Inclusion Criteria:

  1. Neonates, babies less than or equal to 28 days.
  2. Referred from outside RUTH that had complications from circumcision.

Exclusion Criteria:

  1. Complications from circumcision after 28 days.
  2. Those who had complications from circumcision in the hospital.

RESULTS:

Eleven patients met the inclusion criteria. The age range was 7 to 10 days with a modal age of 7 days. All patients were verbally referred. The complications encountered were poorly performed circumcision comprising of redundant foreskin 3 (27.2%) and sustained excessive loss of foreskin 2 (18.2%) ; other complications seen were enterocutaneous fistula 3 (27.2%) sustained amputation of penis 2 (18.2%) and haemorrhage 1 (9.2%). There were no mortalities. All the re-circumcision were performed by surgeons. All the referred cases were performed by nurses. Plastibell were used in 7 (63.6%) cases and traditional methods in 4 (36.4%) of the cases.

Table 1

S/N Complications No Frequency (%)
  Poorly repaired circumcision Redundant foreskin

Sustained excessive loss of skin

3

2

27.2

18.2

  Entero-cutaneous fistula 2 18.2
  Amputations of penis 3 27.2
  Hemorrhage 1 9.2

Table 2: Method of Circumcision

Complications No Frequency (%)
Plastibell 7 63.6
Traditional 4 36.4

Table 3

Duration No Frequency (%)
7th day 8 72.7
8th day 2 18.1
10th day 1 9.2

DISCUSSION

The study revealed the commonest complications of circumcision to be poorly repaired circumcision contributing to 55.4% table one. This was in agreement with study by Weiss et al and Binyamaiet al in Israel.1-6 In addition, our study revealed that complications of male circumcision was common when the procedure was performed by nurses and other health care attendants when compared with doctors. These findings were observed by the study done by Okeke et al in Ibadan, Nigeria.7 Even though this study did not take into consideration early (intra-operative) complications such as pain and swelling, it doesn’t mean these patients never experienced this.1,8,9

In addition, late complications of male circumcision includes the formation of skin bridges between the penile shaft and glans, urinary retention, fistulas, loss of sexual dysfunction and edema of the glans penis were not captured in this study because this study was not a prospective study.1,2 Moreover, the inclusion criteria did not capture this. There are myriad of reasons why male circumcision is carried out on neonatal, infants and children cutting across medicine, religion and culture.1-4 However, there is paucity of data with respect to the complications associated with the procedure when considering children age groups especially in our environment.1,2,4

Evidence from literature has shown that male circumcision reduces the risk of contracting HIV infection by 60%.1,2 For this reasons many countries with high prevalence of HIV infections are now planning to expand access to safe circumcision.8,9-12 The World Health Organization (WHO) and the Joint United Nations programmes on HIV/AIDS(UNAIDS) have recommended considering neonatal circumcision in addition to adult circumcision as a longer-term HIV prevention strategy.10,11

Our study revealed that 36.4% of circumcisions done by the nurses was by the traditional method, this is shown in table 2 of our results. This method of neonatal circumcision is not often practiced in developed countries but has more challenges in terms of complications as well as the time for the procedure to is longer when compared to the use of placebell.1-3,7,8,13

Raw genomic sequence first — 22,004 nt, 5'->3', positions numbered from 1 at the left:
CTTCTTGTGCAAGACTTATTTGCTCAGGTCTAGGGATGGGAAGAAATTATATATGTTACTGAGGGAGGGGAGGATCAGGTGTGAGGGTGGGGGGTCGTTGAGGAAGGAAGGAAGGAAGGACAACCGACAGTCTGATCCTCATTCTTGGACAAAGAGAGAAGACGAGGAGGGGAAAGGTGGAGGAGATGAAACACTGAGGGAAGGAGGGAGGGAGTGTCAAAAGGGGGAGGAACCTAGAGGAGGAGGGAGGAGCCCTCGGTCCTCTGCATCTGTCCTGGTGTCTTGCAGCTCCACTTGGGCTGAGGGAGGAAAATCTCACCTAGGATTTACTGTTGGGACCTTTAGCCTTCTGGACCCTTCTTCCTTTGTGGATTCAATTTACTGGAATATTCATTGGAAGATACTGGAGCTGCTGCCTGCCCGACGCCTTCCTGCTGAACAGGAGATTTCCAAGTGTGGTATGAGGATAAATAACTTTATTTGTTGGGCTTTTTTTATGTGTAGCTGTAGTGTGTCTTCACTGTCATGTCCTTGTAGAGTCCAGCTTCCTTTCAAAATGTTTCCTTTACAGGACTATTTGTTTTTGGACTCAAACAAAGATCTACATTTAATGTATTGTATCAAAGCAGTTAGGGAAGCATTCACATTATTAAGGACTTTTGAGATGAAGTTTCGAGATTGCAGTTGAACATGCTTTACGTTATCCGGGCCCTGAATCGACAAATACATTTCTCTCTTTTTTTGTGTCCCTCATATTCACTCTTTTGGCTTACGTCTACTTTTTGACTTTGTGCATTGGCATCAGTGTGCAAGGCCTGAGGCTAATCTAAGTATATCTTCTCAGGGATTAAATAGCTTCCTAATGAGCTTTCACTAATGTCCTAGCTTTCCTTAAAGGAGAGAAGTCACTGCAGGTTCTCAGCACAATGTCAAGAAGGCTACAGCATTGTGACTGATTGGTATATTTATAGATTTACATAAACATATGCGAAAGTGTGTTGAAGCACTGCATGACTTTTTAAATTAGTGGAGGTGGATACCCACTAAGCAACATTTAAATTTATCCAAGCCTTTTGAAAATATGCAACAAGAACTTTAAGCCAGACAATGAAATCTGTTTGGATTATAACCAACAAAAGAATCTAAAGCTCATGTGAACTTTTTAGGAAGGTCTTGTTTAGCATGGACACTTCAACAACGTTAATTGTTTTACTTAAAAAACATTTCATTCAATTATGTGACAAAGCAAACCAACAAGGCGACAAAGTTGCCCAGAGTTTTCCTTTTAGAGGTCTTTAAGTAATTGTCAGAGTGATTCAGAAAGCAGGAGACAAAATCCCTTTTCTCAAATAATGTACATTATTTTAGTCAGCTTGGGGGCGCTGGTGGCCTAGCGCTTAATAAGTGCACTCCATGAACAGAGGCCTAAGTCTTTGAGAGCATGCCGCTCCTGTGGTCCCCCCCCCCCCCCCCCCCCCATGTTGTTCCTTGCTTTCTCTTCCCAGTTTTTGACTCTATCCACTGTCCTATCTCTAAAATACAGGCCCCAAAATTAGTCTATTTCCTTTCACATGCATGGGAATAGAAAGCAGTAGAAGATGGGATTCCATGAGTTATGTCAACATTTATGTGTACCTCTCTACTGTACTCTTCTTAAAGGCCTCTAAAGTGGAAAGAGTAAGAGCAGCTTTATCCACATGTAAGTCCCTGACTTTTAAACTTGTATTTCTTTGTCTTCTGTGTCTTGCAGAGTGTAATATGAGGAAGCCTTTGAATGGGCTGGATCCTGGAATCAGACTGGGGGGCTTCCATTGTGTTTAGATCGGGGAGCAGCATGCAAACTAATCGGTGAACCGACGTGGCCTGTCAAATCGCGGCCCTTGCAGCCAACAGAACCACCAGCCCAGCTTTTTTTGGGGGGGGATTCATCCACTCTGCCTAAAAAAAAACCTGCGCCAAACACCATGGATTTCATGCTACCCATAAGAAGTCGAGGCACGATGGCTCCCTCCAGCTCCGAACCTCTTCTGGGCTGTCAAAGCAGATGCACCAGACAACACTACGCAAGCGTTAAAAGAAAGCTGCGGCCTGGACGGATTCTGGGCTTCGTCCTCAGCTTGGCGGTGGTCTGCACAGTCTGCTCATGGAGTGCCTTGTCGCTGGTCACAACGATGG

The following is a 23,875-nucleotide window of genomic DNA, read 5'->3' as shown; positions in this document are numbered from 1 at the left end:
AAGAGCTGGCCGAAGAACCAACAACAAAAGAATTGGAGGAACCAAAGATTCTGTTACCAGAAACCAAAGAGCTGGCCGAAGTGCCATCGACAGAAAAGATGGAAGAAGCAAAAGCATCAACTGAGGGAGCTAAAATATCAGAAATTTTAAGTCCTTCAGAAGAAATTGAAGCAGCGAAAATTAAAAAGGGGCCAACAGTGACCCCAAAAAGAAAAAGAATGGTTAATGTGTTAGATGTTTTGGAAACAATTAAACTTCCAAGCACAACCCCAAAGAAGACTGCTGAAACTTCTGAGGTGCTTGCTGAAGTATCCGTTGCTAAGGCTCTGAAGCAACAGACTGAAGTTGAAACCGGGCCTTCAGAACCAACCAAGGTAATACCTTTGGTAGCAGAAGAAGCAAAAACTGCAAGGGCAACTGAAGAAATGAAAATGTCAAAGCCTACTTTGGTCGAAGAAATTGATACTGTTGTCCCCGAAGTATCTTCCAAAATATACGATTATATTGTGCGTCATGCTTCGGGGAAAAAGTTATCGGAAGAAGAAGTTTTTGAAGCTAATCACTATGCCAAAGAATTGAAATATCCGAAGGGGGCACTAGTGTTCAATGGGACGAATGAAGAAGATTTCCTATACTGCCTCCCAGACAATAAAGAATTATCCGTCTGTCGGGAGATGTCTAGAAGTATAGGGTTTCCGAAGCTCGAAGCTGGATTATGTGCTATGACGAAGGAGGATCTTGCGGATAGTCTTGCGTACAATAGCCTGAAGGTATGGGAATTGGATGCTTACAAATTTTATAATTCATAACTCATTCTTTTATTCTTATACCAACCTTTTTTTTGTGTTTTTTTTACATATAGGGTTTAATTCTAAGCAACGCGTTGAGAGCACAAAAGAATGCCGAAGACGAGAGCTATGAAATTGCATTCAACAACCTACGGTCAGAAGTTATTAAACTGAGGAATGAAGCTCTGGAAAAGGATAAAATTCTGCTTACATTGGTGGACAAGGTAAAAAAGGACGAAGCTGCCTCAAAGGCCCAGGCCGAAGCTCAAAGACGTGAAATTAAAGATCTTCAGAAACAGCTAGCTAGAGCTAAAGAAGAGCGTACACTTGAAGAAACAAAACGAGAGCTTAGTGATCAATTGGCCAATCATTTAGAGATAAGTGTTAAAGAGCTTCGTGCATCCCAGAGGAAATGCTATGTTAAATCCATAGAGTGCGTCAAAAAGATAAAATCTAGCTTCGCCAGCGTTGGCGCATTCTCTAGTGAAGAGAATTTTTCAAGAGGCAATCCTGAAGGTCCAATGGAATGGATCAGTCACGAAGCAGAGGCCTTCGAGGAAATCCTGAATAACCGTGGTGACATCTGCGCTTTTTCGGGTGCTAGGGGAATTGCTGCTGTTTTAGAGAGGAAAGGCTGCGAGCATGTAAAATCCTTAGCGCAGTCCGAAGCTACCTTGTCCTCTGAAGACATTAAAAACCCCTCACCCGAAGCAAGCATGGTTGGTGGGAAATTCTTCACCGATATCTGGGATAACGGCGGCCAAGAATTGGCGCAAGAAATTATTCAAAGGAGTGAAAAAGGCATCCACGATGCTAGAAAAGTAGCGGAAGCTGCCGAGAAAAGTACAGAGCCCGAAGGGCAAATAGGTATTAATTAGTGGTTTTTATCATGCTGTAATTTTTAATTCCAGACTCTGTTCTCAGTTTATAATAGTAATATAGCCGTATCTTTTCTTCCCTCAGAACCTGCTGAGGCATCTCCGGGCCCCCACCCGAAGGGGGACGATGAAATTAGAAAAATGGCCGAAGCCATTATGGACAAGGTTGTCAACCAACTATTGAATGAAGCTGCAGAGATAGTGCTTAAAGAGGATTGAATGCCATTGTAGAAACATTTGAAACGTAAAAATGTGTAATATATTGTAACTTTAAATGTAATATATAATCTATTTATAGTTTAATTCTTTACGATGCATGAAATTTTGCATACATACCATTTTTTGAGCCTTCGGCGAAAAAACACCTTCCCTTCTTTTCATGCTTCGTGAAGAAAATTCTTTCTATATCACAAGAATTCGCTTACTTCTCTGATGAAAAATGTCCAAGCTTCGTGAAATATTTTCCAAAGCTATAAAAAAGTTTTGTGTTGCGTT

CONFLICT OF INTEREST:

There was no conflict of interest

CONSENT:

All the authors gave their consent for the publication of the manuscript.

ACKNOWLEDGEMENT:

Mother, Baby and Adolescent Care Global Foundation

REFERENCES

  1. Weiss HA, Larke N, Halperin D et al. Complications of circumcision in male neonates, infants and children: a systematic review. BMC UroJ 2010; 2:10
  2. Cairns J. Circumcision: a minor procedure? Paediatrics and Child Health 2007; 12(4): 311-312.
  3. Palit V, Menebhi DK, Taylor I, Young M, Elmasry Y, Shah T. A unique service in UK delivering plasti bell circumcision: review of 9-year results. Pediatr Surg Int. 2007:23(1): 45-48
  4. Banieghbal B Optimal time for neonatal circumcision: an observation-based study. J Pediatr Urol. 2009; 5:359-362.
  5. Hamza BK, Ahmed M, Bello A ET AL. Comparison of the efficacy and safety of circumcision by freehand technique and Plastibell device in children. Afr J Urol 2020;26:66.
  6. Moosa FA, Khan FW, Rao MH. Comparison of complications of circumcision by ‘Plastibell device technique’ in male neonates and infants. J Pak Med Assoc 2010;60: 664-667.
  7. Okeke LI, Asinobi AA, Ikuerowo OS. Epidemonology of complications of male circumcision in Ibadan, Nigeria. BMC 2006:6:21.
  8. Kril AJ, Palmer LS, Palmer JS. Complications of circumcision. Sci World J 2011;11:2458-2468.
  9. Yegane RA, Kheirollahi AR, Salehi Na, Bashashati M, Khoshdel JA, Ahmadi M: Late Complications of Circumcision in Iran. Pediatric Surgery International :2006;22:442-5
  10. Gray RH, Kigozi G, Serwadda D, Makunbi F, Watya S, Gray RH et al. Male circumcision for HIV Prevention in men in Rakia, Uganda: a randomized trial, Lancet 2007:369:657-666.
  11. Bailey RC et al. Male Circumcision for HIV Prevention in Young men on Kisumu, Kenya: a randomized controlled trial. Lancet 2007:369:643-656.
  12. Patel HI, Moriarty KP, Brisson PA, Feins NR. Genitourinary injuries in the newborn. Journal of Pediatric Surgery 2001:56(1): 140-143.
  13. Williams CP, Richardson BG, Bukowski TP. Importance of identifying the inconspicuous penis: prevention of circumcision complications. Urology 2000:56(1):140-143.
Cite this Article: Iyama, AC; Aaron, FE; Eli, S; Etawo, US; Omodu, OJ; Tee, GP (2021). Complications Associated With Male Neonatal Circumcision Performed By Poorly-Trained Health Professionals and Re-circumcision: Case Series at a Tertiary Hospital. Greener Journal of Medical Sciences, 11(2): 187-189.